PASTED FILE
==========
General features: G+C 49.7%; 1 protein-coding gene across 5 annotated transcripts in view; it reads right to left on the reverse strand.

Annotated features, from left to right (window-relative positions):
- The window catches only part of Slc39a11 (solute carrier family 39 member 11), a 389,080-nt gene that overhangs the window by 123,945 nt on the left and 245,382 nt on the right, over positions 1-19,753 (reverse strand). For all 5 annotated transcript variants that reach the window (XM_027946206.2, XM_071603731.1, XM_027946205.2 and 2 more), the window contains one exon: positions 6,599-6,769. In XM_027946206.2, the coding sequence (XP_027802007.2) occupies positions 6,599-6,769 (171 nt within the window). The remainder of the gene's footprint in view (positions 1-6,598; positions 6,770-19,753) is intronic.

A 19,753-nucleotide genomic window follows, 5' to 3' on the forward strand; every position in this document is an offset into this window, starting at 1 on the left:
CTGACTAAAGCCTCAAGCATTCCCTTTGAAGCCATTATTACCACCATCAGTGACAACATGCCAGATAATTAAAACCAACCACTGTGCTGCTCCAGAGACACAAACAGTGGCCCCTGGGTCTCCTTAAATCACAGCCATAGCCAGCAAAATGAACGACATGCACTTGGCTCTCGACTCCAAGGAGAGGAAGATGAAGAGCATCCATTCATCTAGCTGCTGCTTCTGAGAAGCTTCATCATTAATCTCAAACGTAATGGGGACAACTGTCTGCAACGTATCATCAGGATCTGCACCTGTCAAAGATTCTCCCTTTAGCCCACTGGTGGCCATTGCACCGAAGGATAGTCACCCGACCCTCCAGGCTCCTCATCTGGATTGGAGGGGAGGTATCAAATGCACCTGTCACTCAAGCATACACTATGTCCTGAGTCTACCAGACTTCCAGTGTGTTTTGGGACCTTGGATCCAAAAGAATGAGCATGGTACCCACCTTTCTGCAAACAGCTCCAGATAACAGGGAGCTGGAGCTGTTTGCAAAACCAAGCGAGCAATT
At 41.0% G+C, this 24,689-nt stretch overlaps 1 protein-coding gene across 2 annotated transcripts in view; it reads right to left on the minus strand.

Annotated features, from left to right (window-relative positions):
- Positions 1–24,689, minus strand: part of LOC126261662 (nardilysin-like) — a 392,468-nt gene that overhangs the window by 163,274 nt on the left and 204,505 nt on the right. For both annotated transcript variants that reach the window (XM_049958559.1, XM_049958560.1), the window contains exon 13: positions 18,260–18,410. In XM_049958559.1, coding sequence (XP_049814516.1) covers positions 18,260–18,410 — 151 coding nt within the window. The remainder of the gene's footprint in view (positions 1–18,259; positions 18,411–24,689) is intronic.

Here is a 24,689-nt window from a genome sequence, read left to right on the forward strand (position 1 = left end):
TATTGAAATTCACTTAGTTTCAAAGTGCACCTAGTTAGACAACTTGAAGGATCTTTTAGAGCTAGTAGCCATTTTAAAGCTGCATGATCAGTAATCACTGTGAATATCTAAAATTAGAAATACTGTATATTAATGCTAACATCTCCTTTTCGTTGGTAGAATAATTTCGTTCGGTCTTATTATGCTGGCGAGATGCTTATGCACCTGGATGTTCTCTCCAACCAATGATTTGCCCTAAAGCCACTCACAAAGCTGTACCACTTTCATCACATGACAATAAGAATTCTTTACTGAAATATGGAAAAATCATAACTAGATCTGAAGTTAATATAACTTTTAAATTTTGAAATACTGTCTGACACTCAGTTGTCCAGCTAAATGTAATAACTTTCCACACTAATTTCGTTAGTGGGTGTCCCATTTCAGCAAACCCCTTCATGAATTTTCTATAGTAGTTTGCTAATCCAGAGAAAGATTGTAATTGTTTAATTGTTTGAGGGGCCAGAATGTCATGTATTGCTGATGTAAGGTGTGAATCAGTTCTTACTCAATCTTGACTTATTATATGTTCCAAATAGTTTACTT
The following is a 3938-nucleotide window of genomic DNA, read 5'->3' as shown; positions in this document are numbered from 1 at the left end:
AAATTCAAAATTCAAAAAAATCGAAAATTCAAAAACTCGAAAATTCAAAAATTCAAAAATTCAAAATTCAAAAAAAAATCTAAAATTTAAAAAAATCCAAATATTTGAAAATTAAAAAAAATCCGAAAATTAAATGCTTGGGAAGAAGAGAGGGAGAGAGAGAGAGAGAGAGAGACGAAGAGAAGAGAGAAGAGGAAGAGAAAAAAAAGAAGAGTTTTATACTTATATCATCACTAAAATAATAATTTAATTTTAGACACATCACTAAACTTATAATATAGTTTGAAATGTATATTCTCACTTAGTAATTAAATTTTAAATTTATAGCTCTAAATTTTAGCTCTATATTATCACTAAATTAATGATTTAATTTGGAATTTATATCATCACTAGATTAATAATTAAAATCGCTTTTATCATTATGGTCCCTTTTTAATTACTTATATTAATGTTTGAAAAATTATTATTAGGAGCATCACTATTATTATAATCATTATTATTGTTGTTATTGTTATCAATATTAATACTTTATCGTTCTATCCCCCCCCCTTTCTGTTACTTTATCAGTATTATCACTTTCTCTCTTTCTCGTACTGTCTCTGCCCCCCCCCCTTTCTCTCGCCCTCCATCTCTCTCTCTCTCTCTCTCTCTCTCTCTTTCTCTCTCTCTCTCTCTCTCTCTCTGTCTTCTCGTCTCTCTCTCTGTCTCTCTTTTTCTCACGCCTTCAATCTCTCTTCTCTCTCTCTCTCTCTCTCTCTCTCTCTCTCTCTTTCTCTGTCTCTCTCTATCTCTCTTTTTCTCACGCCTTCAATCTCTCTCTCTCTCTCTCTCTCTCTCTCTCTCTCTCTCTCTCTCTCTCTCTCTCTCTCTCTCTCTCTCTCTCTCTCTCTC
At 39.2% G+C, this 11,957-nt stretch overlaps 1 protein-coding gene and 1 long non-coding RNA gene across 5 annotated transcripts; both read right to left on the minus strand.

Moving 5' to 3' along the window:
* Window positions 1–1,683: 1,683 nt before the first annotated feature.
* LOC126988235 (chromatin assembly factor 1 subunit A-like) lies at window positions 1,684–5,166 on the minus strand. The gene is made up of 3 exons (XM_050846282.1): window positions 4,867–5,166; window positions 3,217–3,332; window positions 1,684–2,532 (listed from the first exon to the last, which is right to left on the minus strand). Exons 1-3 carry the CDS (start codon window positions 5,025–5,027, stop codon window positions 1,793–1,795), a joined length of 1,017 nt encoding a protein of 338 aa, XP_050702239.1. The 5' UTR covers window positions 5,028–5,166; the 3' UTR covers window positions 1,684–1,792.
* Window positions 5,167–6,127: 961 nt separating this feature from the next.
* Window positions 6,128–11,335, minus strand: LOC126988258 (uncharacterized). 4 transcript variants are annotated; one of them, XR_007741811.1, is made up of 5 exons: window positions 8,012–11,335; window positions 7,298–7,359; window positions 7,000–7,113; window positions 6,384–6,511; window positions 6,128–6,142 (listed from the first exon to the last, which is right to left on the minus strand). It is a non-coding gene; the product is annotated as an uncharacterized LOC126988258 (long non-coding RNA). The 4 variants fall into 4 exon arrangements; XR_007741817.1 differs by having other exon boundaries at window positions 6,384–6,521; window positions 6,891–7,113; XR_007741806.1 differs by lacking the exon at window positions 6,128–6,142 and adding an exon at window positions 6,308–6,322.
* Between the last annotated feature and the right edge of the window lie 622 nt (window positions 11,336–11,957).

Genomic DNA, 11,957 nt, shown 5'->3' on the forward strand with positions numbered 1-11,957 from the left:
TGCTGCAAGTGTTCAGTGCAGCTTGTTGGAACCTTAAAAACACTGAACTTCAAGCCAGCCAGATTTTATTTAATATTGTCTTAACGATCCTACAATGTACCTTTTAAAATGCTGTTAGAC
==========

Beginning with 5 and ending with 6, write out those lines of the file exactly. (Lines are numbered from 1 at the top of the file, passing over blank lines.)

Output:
CTGACTAAAGCCTCAAGCATTCCCTTTGAAGCCATTATTACCACCATCAGTGACAACATGCCAGATAATTAAAACCAACCACTGTGCTGCTCCAGAGACACAAACAGTGGCCCCTGGGTCTCCTTAAATCACAGCCATAGCCAGCAAAATGAACGACATGCACTTGGCTCTCGACTCCAAGGAGAGGAAGATGAAGAGCATCCATTCATCTAGCTGCTGCTTCTGAGAAGCTTCATCATTAATCTCAAACGTAATGGGGACAACTGTCTGCAACGTATCATCAGGATCTGCACCTGTCAAAGATTCTCCCTTTAGCCCACTGGTGGCCATTGCACCGAAGGATAGTCACCCGACCCTCCAGGCTCCTCATCTGGATTGGAGGGGAGGTATCAAATGCACCTGTCACTCAAGCATACACTATGTCCTGAGTCTACCAGACTTCCAGTGTGTTTTGGGACCTTGGATCCAAAAGAATGAGCATGGTACCCACCTTTCTGCAAACAGCTCCAGATAACAGGGAGCTGGAGCTGTTTGCAAAACCAAGCGAGCAATT
At 41.0% G+C, this 24,689-nt stretch overlaps 1 protein-coding gene across 2 annotated transcripts in view; it reads right to left on the minus strand.